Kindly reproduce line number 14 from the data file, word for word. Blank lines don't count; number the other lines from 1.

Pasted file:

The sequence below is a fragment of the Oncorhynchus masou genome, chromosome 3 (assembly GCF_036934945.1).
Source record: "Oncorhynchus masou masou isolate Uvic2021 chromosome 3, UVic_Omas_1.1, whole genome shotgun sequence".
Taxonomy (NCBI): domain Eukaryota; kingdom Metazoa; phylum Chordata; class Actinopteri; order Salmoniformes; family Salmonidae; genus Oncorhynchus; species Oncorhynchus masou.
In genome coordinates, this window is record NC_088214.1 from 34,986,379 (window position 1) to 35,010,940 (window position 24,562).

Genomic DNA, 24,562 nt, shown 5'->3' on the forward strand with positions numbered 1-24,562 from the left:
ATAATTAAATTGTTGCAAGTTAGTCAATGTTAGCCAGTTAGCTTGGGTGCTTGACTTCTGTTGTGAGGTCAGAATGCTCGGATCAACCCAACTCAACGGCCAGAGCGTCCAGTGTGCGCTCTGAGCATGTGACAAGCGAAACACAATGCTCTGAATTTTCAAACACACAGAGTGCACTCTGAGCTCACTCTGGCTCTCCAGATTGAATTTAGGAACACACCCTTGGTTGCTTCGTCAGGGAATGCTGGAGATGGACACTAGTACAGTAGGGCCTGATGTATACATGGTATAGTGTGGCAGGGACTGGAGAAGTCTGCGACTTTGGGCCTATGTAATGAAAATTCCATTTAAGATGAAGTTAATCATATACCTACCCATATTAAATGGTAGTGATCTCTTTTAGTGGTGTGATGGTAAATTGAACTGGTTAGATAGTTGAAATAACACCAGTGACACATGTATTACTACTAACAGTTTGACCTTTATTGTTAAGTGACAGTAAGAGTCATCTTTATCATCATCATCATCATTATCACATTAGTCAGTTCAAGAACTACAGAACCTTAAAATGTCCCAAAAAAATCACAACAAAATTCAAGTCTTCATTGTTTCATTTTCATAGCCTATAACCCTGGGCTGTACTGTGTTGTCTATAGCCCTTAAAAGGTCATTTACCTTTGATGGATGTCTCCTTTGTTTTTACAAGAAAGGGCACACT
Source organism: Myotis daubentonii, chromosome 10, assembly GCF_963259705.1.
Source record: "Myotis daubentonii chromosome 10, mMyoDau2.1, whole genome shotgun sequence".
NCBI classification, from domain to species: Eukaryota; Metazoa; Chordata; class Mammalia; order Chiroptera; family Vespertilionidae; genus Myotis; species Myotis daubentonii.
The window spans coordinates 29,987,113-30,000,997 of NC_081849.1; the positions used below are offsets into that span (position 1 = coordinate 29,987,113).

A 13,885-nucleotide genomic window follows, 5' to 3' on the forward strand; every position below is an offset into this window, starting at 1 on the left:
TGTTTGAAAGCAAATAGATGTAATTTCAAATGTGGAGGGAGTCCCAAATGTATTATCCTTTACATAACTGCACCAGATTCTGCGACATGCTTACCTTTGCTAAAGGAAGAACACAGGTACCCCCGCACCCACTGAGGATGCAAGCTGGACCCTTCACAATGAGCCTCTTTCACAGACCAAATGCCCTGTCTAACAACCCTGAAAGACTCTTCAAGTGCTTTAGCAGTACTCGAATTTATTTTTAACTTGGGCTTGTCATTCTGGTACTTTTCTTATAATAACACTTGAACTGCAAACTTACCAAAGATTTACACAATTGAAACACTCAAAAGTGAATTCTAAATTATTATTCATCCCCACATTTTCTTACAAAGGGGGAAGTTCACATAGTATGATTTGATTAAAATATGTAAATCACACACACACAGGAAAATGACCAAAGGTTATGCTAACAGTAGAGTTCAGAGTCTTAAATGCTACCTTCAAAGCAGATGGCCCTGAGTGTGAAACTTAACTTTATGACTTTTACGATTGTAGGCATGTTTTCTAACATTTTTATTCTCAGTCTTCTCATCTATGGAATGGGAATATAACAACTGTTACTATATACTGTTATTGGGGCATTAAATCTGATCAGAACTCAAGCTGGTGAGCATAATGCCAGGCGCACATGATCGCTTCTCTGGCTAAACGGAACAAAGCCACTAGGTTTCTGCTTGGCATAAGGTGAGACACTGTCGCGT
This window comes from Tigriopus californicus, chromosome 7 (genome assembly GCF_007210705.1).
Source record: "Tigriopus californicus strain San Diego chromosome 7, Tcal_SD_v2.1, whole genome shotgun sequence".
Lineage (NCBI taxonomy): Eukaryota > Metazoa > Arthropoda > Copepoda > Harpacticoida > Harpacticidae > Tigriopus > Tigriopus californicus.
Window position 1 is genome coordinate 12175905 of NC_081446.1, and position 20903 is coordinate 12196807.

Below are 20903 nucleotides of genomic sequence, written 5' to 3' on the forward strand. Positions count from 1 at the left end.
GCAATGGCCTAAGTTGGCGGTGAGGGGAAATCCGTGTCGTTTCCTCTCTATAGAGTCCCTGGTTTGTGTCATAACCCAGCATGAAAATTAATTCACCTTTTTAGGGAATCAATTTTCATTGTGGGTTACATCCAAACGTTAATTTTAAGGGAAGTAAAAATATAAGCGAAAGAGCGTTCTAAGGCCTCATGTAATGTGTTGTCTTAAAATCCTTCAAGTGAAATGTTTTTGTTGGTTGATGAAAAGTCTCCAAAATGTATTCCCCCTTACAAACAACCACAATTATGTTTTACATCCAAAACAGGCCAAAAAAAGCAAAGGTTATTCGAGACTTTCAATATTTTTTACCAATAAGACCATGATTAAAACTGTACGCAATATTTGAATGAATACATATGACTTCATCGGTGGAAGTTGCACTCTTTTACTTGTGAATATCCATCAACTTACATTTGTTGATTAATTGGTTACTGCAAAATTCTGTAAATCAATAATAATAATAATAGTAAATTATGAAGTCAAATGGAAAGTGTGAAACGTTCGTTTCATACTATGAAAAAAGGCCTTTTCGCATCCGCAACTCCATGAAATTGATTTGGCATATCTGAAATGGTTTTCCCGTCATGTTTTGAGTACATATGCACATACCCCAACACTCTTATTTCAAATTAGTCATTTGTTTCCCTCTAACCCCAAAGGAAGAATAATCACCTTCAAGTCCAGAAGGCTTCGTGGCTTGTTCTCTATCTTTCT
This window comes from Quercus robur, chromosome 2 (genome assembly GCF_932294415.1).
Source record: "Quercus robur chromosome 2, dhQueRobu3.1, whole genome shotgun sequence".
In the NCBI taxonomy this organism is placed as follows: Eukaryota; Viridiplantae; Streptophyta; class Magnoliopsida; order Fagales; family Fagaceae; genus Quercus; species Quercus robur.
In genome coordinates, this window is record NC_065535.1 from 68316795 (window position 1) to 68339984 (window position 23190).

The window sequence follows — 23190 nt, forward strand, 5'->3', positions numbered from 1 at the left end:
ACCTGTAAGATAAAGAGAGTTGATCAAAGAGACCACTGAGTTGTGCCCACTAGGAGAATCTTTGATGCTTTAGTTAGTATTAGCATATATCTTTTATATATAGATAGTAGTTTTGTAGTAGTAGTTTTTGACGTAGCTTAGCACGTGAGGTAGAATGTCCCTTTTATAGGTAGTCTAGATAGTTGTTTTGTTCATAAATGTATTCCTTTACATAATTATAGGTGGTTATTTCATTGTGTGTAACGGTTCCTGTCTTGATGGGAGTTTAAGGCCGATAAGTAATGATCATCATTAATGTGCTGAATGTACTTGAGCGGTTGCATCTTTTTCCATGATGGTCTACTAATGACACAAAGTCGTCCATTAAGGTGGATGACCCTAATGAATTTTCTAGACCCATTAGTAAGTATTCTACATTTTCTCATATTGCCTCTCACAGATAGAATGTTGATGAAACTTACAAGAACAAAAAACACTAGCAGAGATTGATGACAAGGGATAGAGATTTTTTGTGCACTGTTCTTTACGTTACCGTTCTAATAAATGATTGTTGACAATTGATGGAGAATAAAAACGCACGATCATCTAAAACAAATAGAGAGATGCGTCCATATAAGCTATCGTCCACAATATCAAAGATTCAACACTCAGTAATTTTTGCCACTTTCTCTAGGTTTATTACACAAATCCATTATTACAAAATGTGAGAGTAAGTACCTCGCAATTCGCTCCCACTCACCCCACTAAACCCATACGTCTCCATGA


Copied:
Source record: "Tigriopus californicus strain San Diego chromosome 7, Tcal_SD_v2.1, whole genome shotgun sequence".